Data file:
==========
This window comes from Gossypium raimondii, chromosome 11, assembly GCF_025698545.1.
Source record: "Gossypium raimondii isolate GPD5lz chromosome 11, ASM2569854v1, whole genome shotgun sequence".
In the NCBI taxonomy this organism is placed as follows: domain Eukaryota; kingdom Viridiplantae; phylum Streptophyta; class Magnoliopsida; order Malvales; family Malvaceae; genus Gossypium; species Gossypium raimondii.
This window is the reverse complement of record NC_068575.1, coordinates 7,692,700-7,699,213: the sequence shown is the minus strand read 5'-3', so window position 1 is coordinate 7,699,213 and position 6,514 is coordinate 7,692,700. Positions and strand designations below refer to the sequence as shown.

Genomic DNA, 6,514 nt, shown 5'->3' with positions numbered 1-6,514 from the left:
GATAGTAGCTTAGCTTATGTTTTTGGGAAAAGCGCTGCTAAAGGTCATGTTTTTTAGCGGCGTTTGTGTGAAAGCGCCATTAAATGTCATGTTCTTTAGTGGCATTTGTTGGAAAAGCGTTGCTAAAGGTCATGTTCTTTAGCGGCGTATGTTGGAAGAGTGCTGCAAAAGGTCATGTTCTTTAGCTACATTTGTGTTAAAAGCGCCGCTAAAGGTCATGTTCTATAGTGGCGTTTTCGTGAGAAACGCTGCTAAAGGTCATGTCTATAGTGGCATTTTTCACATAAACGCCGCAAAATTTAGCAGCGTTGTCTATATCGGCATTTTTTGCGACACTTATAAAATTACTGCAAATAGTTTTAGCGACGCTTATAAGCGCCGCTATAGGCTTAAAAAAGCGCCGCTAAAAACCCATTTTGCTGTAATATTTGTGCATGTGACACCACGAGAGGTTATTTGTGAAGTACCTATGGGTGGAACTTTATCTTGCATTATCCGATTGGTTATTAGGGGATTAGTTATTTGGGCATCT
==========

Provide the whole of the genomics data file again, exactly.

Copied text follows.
This window comes from Gossypium raimondii, chromosome 11, assembly GCF_025698545.1.
Source record: "Gossypium raimondii isolate GPD5lz chromosome 11, ASM2569854v1, whole genome shotgun sequence".
In the NCBI taxonomy this organism is placed as follows: domain Eukaryota; kingdom Viridiplantae; phylum Streptophyta; class Magnoliopsida; order Malvales; family Malvaceae; genus Gossypium; species Gossypium raimondii.
This window is the reverse complement of record NC_068575.1, coordinates 7,692,700-7,699,213: the sequence shown is the minus strand read 5'-3', so window position 1 is coordinate 7,699,213 and position 6,514 is coordinate 7,692,700. Positions and strand designations below refer to the sequence as shown.

Genomic DNA, 6,514 nt, shown 5'->3' with positions numbered 1-6,514 from the left:
GATAGTAGCTTAGCTTATGTTTTTGGGAAAAGCGCTGCTAAAGGTCATGTTTTTTAGCGGCGTTTGTGTGAAAGCGCCATTAAATGTCATGTTCTTTAGTGGCATTTGTTGGAAAAGCGTTGCTAAAGGTCATGTTCTTTAGCGGCGTATGTTGGAAGAGTGCTGCAAAAGGTCATGTTCTTTAGCTACATTTGTGTTAAAAGCGCCGCTAAAGGTCATGTTCTATAGTGGCGTTTTCGTGAGAAACGCTGCTAAAGGTCATGTCTATAGTGGCATTTTTCACATAAACGCCGCAAAATTTAGCAGCGTTGTCTATATCGGCATTTTTTGCGACACTTATAAAATTACTGCAAATAGTTTTAGCGACGCTTATAAGCGCCGCTATAGGCTTAAAAAAGCGCCGCTAAAAACCCATTTTGCTGTAATATTTGTGCATGTGACACCACGAGAGGTTATTTGTGAAGTACCTATGGGTGGAACTTTATCTTGCATTATCCGATTGGTTATTAGGGGATTAGTTATTTGGGCATCT